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Bolivia – Colourful People, Colourful Culture

27
Jan 2016

Bolivia – Colourful People, Colourful Culture

 

Bolivia, the land where “the border between the heaven and earth” exists, is the reflection of a past that is rich in rituals, cultures and traditions. A former part of the mighty Inca Empire, followed by nearly three hundred years of Spanish rule, the country herself is a cultural confluence, where a European and a native culture co-exist peacefully without devouring each other.

Ethnically, roughly sixty percent of the Bolivian population is of American-Indian descent, the largest groups being the Quechua, Aymara and Inca descendants native to the mountainous Andes region. The remaining forty percent of the population is divided between Mestizos (those with mixed Indian and European ancestry), European descent, and many small Amazonian cultural groups. Due to such diverse ethnic background, like India, there are total 36 languages which are given the status of official languages including Spanish. A large part of Bolivian population use Quechua and Aymara as their mother tongue. Chiquitano and Guaraní are among the other significant languages of the country. Bolivian Spanish, as a result of mixing with its indigenous rivals, differs from region to region. The vocabulary and pronunciation can be distinctly different in Andes region from the plains. Most educated urban people use Spanish and their native language fluently in their day to day life.

Despite having such a close association with a European culture like Spanish, surprisingly large number of Bolivian prefer to stick with their traditional attire. Women wear long, often colorful skirts called polleras and undersized bowler hats. In some localities, the positioning of a woman’s bowler hat can indicate her marital status. How bowler hat included itself in fashionable local ladies’ wardrobe, is a very amusing story. According to local myth during 1920, a British mine owner ordered thousands of bowler hat for his workers only to find that those are not well-fitted. Local ladies gladly then helped themselves and started to use those discarded hats as a new fashion statement and the rest is history. Bolivian men are not fancy of Bowlers hat and traditional dress for them is called the poncho. Poncho is basically a beautifully designed single large sheet of fabric with an opening in the center for the head and often it has an extra piece of fabric serving as a hood. But in urban areas people often trade their traditional dresses, for conventional western wear.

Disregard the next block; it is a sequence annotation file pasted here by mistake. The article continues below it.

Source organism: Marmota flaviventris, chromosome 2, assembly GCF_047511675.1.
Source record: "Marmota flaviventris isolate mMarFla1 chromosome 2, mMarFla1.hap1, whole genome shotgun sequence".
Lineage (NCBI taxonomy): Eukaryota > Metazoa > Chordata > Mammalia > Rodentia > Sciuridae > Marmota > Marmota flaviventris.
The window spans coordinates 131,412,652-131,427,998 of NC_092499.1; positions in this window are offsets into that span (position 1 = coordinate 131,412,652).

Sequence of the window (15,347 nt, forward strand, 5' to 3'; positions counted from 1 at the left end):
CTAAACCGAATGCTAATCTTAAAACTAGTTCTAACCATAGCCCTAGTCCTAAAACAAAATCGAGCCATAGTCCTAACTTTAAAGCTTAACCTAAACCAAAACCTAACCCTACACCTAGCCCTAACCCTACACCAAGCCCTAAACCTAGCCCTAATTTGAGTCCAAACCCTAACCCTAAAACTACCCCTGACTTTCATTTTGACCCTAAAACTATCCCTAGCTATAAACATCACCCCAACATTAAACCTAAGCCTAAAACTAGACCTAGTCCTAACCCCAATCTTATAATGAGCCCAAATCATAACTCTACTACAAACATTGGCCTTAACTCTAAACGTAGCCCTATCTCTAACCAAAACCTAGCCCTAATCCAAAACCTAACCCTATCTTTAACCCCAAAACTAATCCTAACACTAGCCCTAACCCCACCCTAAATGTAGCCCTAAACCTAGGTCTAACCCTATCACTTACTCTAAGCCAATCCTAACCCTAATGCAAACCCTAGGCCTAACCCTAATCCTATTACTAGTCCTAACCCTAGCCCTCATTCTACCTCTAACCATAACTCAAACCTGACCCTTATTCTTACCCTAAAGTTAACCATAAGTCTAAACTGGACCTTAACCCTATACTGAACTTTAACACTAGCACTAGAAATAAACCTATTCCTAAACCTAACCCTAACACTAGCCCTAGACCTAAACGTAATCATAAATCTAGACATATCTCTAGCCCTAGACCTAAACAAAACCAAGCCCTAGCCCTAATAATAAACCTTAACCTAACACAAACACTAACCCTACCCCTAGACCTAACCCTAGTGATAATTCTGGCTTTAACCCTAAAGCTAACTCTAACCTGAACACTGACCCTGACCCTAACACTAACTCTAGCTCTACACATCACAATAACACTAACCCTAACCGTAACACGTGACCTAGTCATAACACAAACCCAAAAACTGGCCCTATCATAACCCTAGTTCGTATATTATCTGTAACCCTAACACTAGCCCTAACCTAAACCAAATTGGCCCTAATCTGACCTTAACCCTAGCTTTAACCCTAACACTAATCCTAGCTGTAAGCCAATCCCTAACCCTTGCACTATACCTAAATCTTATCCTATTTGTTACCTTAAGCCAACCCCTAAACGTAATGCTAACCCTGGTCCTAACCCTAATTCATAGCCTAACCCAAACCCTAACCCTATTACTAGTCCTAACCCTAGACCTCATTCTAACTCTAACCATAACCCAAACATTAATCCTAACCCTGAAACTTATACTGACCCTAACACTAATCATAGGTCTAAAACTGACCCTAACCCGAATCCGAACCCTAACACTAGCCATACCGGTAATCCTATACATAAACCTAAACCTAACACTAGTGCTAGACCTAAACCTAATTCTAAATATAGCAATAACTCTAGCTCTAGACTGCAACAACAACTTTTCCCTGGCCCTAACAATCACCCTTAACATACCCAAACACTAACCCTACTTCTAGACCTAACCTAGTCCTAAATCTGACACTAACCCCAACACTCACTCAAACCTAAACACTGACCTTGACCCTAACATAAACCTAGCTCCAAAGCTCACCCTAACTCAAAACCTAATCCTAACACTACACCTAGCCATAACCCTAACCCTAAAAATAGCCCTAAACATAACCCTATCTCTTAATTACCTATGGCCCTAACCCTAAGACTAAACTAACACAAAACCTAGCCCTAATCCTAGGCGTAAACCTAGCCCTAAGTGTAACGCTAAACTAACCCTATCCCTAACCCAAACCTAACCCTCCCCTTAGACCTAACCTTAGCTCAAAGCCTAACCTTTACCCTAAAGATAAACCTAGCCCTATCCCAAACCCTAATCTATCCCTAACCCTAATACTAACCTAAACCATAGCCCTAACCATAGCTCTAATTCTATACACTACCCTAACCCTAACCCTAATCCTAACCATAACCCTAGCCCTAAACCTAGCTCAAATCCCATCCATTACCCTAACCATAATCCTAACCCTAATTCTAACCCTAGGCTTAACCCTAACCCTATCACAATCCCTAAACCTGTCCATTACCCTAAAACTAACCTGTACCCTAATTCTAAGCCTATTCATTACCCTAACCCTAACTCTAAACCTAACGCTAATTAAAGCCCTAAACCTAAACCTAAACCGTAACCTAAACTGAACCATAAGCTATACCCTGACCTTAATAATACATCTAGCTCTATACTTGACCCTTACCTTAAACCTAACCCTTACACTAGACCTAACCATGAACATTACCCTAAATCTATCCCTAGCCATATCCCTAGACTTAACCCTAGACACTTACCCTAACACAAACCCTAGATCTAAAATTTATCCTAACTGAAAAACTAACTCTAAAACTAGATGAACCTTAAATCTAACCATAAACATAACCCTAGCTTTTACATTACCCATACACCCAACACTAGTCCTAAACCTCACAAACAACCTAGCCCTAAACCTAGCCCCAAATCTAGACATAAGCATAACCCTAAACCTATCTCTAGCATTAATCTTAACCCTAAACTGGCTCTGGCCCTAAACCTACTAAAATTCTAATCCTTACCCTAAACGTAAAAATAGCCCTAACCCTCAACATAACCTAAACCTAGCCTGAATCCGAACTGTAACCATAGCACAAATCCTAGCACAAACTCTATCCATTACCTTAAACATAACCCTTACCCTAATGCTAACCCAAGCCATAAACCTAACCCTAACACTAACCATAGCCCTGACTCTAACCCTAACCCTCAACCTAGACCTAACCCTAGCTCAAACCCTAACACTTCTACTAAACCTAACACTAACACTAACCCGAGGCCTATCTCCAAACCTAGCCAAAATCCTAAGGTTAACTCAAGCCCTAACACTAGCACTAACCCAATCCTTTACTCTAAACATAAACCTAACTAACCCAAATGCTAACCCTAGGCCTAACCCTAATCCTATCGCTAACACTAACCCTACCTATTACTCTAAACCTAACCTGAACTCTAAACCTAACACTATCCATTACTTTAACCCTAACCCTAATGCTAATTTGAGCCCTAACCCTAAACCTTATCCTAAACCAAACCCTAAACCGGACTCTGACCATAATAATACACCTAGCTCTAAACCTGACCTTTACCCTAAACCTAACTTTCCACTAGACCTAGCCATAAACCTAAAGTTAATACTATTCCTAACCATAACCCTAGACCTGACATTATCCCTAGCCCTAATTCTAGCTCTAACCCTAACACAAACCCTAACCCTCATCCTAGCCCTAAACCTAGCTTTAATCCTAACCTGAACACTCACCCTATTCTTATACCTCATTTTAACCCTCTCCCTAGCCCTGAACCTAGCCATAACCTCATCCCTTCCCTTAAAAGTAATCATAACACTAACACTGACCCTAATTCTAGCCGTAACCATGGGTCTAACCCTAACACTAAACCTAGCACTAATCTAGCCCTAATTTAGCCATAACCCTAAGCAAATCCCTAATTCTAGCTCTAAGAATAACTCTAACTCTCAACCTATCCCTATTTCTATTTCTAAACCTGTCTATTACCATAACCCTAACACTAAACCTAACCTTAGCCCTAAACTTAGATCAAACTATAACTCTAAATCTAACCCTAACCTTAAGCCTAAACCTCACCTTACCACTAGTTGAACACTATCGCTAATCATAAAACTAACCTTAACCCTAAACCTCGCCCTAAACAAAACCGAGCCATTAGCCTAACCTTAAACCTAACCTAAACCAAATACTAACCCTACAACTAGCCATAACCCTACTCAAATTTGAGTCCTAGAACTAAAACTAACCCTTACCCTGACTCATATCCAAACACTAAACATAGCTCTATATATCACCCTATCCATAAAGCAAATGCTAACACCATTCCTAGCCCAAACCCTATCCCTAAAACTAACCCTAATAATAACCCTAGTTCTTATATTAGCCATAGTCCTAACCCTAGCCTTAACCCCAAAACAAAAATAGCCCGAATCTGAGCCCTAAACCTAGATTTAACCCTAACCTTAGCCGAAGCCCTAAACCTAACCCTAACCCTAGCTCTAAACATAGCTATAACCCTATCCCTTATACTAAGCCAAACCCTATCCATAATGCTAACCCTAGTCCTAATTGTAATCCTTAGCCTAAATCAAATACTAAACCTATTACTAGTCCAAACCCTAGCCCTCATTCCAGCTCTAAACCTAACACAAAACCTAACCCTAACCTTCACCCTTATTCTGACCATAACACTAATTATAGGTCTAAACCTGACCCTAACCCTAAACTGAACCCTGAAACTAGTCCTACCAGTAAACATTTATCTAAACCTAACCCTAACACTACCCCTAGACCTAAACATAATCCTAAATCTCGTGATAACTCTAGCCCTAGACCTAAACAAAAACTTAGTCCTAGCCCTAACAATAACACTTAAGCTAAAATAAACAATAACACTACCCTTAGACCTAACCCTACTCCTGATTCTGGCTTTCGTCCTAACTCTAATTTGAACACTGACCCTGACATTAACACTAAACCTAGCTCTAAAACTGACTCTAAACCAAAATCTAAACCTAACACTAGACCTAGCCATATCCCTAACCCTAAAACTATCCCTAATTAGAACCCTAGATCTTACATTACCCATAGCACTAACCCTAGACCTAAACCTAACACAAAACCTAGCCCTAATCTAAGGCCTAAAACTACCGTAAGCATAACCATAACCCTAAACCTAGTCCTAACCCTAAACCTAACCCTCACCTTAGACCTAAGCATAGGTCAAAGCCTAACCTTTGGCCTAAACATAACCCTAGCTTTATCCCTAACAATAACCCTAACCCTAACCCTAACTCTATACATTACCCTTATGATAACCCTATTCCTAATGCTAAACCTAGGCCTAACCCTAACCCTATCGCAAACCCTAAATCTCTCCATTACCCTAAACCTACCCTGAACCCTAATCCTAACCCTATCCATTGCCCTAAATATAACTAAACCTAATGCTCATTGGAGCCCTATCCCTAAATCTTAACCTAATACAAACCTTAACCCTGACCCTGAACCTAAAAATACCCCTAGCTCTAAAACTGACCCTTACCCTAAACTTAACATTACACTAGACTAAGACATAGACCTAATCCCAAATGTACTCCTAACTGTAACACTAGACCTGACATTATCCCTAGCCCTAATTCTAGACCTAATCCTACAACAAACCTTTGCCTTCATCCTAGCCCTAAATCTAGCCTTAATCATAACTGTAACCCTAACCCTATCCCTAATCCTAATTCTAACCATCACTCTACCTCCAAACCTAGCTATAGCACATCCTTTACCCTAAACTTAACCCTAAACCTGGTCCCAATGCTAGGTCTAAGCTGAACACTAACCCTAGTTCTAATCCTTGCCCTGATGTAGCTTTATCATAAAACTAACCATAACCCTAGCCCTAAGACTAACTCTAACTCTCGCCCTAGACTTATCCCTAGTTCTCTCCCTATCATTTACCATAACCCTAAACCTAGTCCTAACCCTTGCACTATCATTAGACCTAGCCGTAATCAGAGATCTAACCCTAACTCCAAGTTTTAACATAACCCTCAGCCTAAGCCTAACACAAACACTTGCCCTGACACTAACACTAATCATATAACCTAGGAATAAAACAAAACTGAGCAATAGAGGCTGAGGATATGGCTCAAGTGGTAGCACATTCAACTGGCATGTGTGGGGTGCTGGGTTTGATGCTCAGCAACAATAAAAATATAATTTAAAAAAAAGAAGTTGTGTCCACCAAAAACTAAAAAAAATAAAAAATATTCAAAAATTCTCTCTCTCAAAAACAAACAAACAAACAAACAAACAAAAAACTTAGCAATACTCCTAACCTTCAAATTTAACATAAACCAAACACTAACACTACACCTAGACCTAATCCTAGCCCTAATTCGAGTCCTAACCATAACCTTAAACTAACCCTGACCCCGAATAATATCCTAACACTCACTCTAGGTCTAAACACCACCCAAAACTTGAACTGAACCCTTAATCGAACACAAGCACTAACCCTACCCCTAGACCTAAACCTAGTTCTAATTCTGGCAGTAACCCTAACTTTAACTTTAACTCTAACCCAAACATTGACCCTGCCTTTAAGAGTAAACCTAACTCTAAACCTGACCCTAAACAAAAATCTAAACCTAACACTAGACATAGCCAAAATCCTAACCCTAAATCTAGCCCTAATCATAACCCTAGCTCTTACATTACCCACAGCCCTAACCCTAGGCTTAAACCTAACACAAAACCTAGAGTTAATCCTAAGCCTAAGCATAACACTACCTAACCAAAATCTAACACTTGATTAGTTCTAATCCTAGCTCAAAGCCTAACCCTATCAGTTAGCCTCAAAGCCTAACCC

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The festivals in Bolivia represent a mixture and a marriage of its rich indigenous history and the Roman Catholic religion, which has come to prevail in the country. They are typically expressed by means of rituals and dances and have become a popular tourist attraction because of the colorful costumes worn by the people and the interesting folkloric dancers. One of the biggest festivals of Bolivia is Oruro Carnival. It is a pagan-religious festivity in which preparations take place throughout the year, with innumerable ceremonies and rituals. A variety of folkloric dance groups such as the diablada, morenada, caporales, tobas, and a variety of Andean rhythms start to prepare while musicians begin to perfect their choreography from the first Sunday of the month of November to the Saturday – celebration day of the Oruro Carnival. The essence of the Oruro Carnival is the Diablada which represents the triumph of good over evil. One of the significant aspects of Bolivian festival is extravagant processions. From La Festividad de Nuestro Señor Jesús del Gran Poder   to Urkupiña Festival in Quillacollo, near Cochabamba, the main attraction of the festivals is always the great procession of the dancing groups.